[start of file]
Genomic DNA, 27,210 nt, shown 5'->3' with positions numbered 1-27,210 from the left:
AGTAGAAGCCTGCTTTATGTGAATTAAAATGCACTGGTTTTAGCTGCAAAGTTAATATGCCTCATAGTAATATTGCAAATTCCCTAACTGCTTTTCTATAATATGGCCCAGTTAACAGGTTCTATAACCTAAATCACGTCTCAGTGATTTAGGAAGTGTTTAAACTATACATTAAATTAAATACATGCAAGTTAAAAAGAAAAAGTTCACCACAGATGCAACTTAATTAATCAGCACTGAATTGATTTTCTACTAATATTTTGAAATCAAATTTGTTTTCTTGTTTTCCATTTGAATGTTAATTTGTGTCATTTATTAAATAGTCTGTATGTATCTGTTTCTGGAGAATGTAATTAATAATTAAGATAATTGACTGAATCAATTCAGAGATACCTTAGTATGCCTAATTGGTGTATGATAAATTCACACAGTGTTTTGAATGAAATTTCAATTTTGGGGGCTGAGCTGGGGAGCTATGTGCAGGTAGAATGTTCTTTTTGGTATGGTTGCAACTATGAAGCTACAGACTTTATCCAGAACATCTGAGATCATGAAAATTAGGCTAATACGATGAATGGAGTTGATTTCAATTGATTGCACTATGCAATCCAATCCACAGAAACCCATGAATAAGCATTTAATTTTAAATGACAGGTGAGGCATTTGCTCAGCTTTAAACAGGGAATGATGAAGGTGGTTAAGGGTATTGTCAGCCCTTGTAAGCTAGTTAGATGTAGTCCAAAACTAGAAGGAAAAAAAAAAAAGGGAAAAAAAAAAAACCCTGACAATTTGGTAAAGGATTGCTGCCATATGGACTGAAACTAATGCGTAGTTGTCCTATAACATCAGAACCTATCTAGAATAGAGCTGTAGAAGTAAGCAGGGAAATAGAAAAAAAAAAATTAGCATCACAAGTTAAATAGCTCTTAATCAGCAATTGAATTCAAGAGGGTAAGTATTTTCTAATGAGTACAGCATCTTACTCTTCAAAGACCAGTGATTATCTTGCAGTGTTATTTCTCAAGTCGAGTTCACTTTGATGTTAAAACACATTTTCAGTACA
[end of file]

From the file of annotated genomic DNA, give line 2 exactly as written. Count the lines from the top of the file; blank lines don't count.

AGTAGAAGCCTGCTTTATGTGAATTAAAATGCACTGGTTTTAGCTGCAAAGTTAATATGCCTCATAGTAATATTGCAAATTCCCTAACTGCTTTTCTATAATATGGCCCAGTTAACAGGTTCTATAACCTAAATCACGTCTCAGTGATTTAGGAAGTGTTTAAACTATACATTAAATTAAATACATGCAAGTTAAAAAGAAAAAGTTCACCACAGATGCAACTTAATTAATCAGCACTGAATTGATTTTCTACTAATATTTTGAAATCAAATTTGTTTTCTTGTTTTCCATTTGAATGTTAATTTGTGTCATTTATTAAATAGTCTGTATGTATCTGTTTCTGGAGAATGTAATTAATAATTAAGATAATTGACTGAATCAATTCAGAGATACCTTAGTATGCCTAATTGGTGTATGATAAATTCACACAGTGTTTTGAATGAAATTTCAATTTTGGGGGCTGAGCTGGGGAGCTATGTGCAGGTAGAATGTTCTTTTTGGTATGGTTGCAACTATGAAGCTACAGACTTTATCCAGAACATCTGAGATCATGAAAATTAGGCTAATACGATGAATGGAGTTGATTTCAATTGATTGCACTATGCAATCCAATCCACAGAAACCCATGAATAAGCATTTAATTTTAAATGACAGGTGAGGCATTTGCTCAGCTTTAAACAGGGAATGATGAAGGTGGTTAAGGGTATTGTCAGCCCTTGTAAGCTAGTTAGATGTAGTCCAAAACTAGAAGGAAAAAAAAAAAAGGGAAAAAAAAAAAACCCTGACAATTTGGTAAAGGATTGCTGCCATATGGACTGAAACTAATGCGTAGTTGTCCTATAACATCAGAACCTATCTAGAATAGAGCTGTAGAAGTAAGCAGGGAAATAGAAAAAAAAAAATTAGCATCACAAGTTAAATAGCTCTTAATCAGCAATTGAATTCAAGAGGGTAAGTATTTTCTAATGAGTACAGCATCTTACTCTTCAAAGACCAGTGATTATCTTGCAGTGTTATTTCTCAAGTCGAGTTCACTTTGATGTTAAAACACATTTTCAGTACA